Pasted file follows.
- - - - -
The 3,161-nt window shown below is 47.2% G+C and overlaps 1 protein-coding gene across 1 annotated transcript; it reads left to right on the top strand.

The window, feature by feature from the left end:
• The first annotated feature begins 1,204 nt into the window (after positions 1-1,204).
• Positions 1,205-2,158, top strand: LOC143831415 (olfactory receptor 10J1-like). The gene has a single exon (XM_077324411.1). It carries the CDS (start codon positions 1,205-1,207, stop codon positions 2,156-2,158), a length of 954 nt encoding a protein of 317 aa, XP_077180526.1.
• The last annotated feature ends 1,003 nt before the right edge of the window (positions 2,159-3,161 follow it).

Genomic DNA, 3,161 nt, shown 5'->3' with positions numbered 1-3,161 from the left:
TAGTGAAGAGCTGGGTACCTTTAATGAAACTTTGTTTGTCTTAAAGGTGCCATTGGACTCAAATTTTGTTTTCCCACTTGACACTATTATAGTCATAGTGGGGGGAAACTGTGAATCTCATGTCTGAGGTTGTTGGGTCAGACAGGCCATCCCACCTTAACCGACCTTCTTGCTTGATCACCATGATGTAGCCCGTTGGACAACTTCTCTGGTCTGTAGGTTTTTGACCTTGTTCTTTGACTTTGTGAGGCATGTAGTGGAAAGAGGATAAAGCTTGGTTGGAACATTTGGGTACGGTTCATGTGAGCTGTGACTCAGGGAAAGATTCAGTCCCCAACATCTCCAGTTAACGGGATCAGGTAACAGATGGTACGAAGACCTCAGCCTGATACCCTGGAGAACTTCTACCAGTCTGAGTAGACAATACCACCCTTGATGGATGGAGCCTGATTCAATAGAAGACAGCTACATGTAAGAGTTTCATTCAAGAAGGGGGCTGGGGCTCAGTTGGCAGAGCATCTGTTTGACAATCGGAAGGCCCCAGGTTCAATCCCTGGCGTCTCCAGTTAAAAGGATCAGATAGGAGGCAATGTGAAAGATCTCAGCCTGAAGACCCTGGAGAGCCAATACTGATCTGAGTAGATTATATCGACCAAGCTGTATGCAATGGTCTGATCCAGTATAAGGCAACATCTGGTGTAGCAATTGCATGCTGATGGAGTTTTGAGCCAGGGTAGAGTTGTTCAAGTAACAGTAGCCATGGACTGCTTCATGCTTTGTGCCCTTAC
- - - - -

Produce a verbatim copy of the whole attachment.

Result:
The 3,161-nt window shown below is 47.2% G+C and overlaps 1 protein-coding gene across 1 annotated transcript; it reads left to right on the top strand.

The window, feature by feature from the left end:
• The first annotated feature begins 1,204 nt into the window (after positions 1-1,204).
• Positions 1,205-2,158, top strand: LOC143831415 (olfactory receptor 10J1-like). The gene has a single exon (XM_077324411.1). It carries the CDS (start codon positions 1,205-1,207, stop codon positions 2,156-2,158), a length of 954 nt encoding a protein of 317 aa, XP_077180526.1.
• The last annotated feature ends 1,003 nt before the right edge of the window (positions 2,159-3,161 follow it).

Genomic DNA, 3,161 nt, shown 5'->3' with positions numbered 1-3,161 from the left:
TAGTGAAGAGCTGGGTACCTTTAATGAAACTTTGTTTGTCTTAAAGGTGCCATTGGACTCAAATTTTGTTTTCCCACTTGACACTATTATAGTCATAGTGGGGGGAAACTGTGAATCTCATGTCTGAGGTTGTTGGGTCAGACAGGCCATCCCACCTTAACCGACCTTCTTGCTTGATCACCATGATGTAGCCCGTTGGACAACTTCTCTGGTCTGTAGGTTTTTGACCTTGTTCTTTGACTTTGTGAGGCATGTAGTGGAAAGAGGATAAAGCTTGGTTGGAACATTTGGGTACGGTTCATGTGAGCTGTGACTCAGGGAAAGATTCAGTCCCCAACATCTCCAGTTAACGGGATCAGGTAACAGATGGTACGAAGACCTCAGCCTGATACCCTGGAGAACTTCTACCAGTCTGAGTAGACAATACCACCCTTGATGGATGGAGCCTGATTCAATAGAAGACAGCTACATGTAAGAGTTTCATTCAAGAAGGGGGCTGGGGCTCAGTTGGCAGAGCATCTGTTTGACAATCGGAAGGCCCCAGGTTCAATCCCTGGCGTCTCCAGTTAAAAGGATCAGATAGGAGGCAATGTGAAAGATCTCAGCCTGAAGACCCTGGAGAGCCAATACTGATCTGAGTAGATTATATCGACCAAGCTGTATGCAATGGTCTGATCCAGTATAAGGCAACATCTGGTGTAGCAATTGCATGCTGATGGAGTTTTGAGCCAGGGTAGAGTTGTTCAAGTAACAGTAGCCATGGACTGCTTCATGCTTTGTGCCCTTAC